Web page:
Congress should appoint delegates to represent tribal nations

Why indigenous voices are needed to make U.S. a better democracy.

 

It's long past time for Indian Country to have a say in how the government of the United States runs. Why? Because this country cannot be the democracy it purports to be as long as indigenous people do not have a real voice in the political conversation.

So what would be fair? How many American Indians and Alaska Native representatives should be in Congress?

A couple of years ago, Malia Villegas, director of the National Congress of American Indians Policy Research Center, said population parity would mean at least two U.S. senators and seven members of the House of Representatives. But that's not going to happen in a winner-take-all election system because the small number of Native votes are spread across districts nationwide. (For what it's worth: The U.S. is one of the last democracies in the world to continue electing people this way.)

Remember the entire premise of the U.S. political system is that tribes are governments. Tribes are political entities enshrined in the Constitution. Yet, and this is huge, tribes are the only such political entity that does not include even minimal, structural representation in Congress.

Even before the Constitution, the Continental Congress made it possible for residents of the territory of Ohio to have a voice. On November 11, 1794, one James White was seated in the Third Congress as a Delegate. Congress hadn't even set the rules yet for what that meant so the first debate was, according to the Congressional Research Service, a wide-ranging discussion on the House floor about the delegate's proper role including whether or not such delegates should serve in the House or the Senate. White did end up in the House where his role was described as no more than an Envoy to Congress because he could not vote.

Since White at least one delegate has served in every Congress except for the two years between1797 and 1799. Today there are six delegates in Congress, representing Puerto Rico, Washington, D.C., Guam, U.S.Virgin Islands, American Samoa, and the Commonwealth of the Northern Mariana Islands.

This is where Indian Country gets short-changed. The Navajo Nation, a geographic, political entity, is far larger and has more people than the Virgin Islands, Guam, American Samoa or the Northern Mariana Islands. (Only 53,000 people live in the Northern Mariana Islands.) But Navajo is spread over three state lines and its population is not quite enough for a House seat electorally.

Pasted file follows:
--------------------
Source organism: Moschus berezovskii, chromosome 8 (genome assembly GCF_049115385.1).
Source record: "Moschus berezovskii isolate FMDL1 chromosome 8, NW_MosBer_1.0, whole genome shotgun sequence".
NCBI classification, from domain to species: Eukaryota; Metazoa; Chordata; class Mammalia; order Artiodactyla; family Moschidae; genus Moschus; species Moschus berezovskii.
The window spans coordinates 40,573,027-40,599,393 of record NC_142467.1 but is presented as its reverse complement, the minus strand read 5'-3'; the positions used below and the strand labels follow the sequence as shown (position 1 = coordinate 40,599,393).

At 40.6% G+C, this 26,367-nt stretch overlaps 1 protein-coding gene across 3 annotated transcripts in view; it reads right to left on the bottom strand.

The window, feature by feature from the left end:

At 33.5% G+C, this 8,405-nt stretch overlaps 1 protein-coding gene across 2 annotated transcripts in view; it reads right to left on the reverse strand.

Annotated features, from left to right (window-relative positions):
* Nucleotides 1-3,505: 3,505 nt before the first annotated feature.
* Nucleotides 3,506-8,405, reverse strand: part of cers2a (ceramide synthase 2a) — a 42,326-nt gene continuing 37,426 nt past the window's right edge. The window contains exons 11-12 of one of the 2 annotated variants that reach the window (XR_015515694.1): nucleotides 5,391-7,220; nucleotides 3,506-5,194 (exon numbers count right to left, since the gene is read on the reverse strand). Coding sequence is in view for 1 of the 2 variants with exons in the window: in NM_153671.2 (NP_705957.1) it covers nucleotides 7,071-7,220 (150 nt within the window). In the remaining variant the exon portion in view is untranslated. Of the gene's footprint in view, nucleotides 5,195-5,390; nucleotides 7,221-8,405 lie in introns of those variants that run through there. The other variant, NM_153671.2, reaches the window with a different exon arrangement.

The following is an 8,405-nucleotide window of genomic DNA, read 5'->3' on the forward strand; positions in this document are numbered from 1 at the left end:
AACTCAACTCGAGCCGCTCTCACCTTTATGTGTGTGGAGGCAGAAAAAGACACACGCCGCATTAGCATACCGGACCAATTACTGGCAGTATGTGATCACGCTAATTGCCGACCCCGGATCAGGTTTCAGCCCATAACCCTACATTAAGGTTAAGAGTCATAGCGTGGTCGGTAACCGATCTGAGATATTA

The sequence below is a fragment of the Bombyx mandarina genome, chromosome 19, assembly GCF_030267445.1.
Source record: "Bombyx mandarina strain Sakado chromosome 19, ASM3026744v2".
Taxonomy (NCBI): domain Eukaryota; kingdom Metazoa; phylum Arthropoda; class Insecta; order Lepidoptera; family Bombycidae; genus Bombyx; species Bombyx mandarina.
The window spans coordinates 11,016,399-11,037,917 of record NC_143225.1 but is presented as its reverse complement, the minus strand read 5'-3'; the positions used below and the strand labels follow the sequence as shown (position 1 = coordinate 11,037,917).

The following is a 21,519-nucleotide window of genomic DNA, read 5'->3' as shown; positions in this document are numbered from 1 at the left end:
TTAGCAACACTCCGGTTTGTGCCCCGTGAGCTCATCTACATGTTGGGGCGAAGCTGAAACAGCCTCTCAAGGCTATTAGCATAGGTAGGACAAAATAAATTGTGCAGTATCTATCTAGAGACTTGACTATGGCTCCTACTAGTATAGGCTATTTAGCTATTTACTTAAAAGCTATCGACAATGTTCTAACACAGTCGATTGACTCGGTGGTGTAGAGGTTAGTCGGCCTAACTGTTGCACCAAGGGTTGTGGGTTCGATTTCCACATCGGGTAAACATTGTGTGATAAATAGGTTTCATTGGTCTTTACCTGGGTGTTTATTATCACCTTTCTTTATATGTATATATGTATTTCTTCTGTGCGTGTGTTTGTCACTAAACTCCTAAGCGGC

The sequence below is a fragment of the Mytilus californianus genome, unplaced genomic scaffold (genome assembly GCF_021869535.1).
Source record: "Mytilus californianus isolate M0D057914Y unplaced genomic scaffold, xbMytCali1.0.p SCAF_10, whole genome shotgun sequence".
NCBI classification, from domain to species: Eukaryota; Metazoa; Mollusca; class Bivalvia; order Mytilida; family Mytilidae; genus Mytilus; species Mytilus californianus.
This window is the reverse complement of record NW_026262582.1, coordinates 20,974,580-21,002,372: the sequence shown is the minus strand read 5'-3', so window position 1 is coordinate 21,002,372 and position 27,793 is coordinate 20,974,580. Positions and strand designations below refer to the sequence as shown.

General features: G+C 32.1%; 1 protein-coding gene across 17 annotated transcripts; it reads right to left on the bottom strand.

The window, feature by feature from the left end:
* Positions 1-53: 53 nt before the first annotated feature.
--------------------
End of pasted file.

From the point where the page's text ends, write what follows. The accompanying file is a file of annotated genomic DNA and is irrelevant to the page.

Members of Congress often talk about the importance of the treaty relationship with tribes and the government-to-government relationship. Yet they have ignored their own power to appoint delegates by legislation. This is an old problem.

More than a century ago, some tribes argued for congressional representation. The Choctaw Treaty of Dancing Rabbit Creek of 1830 explicitly included a Delegate to Congress. (One of the Choctaw chiefs, Mushulatubbee, had already run for Congress.)

Mosholatubbee was a candidate for Congress in 1830. Elections are important. but not the only route to democratic representation.
Painted by George Catlin in 1834, Smithsonian.
The thing is, Congress makes up its own rules for delegates. It is not a Constitutional act. For example: The Delegate for the District of Columbia was originally created in 1871, forgotten a few years later, and then restored in 1971.

Since the first delegate was sent to Congress, the House has struggled with the role delegates should play, the Congressional Research Service noted. Some Members, noting that the Constitution, in Article I, Section 2, requires that the House be made up of representatives chosen every second Year by the People of the several States, have expressed concerns that allowing delegates to have the same rights and responsibilities as Members would be unconstitutional. Because Delegates, by definition, do not represent states, Members have on several occasions debated what rights such delegates should exercise in the House.

But full authority or not, at least delegates are there. Seated. At the table. Their very presence would be a reminder about the unique political status of tribal governments.

How could this work? Easy. Tribal nations with large populations should have a delegate. And perhaps smaller tribes could band together by region or language and have a regional commissioner who would act as a delegate. If population is the criteria, and perhaps it should be, the total ought to be seven.

It's true that American Indians and Alaska Natives can and should also run and win in general district elections. I write about that a lot and in my next post I will look at those districts where Native candidates have the best shot.

But there is a fundamental difference.

In a general election, our best politicians are coalition builders, witness a Lt. Gov. Byron Mallott in Alaska, or a Sen. John McCoy in Washington, or Supt. Denise Juneau in Montana. These leaders do good things and positively impact public policy by serving a broad constituency. They are elected by all the people.

But if Indian Country sent delegates to Congress, we would have representatives whose only job would be to represent Indian Country. That's no different than what James White did in 1830. He was a delegate charged with advocating for the territory of Ohio. That's exactly the type of representation that treaty tribes and their citizens deserve.

Mark Trahant is an independent journalist and a member of The Shoshone-Bannock Tribes. For up-to-the-minute posts, download the free Trahant Reports app for your smart phone or tablet.

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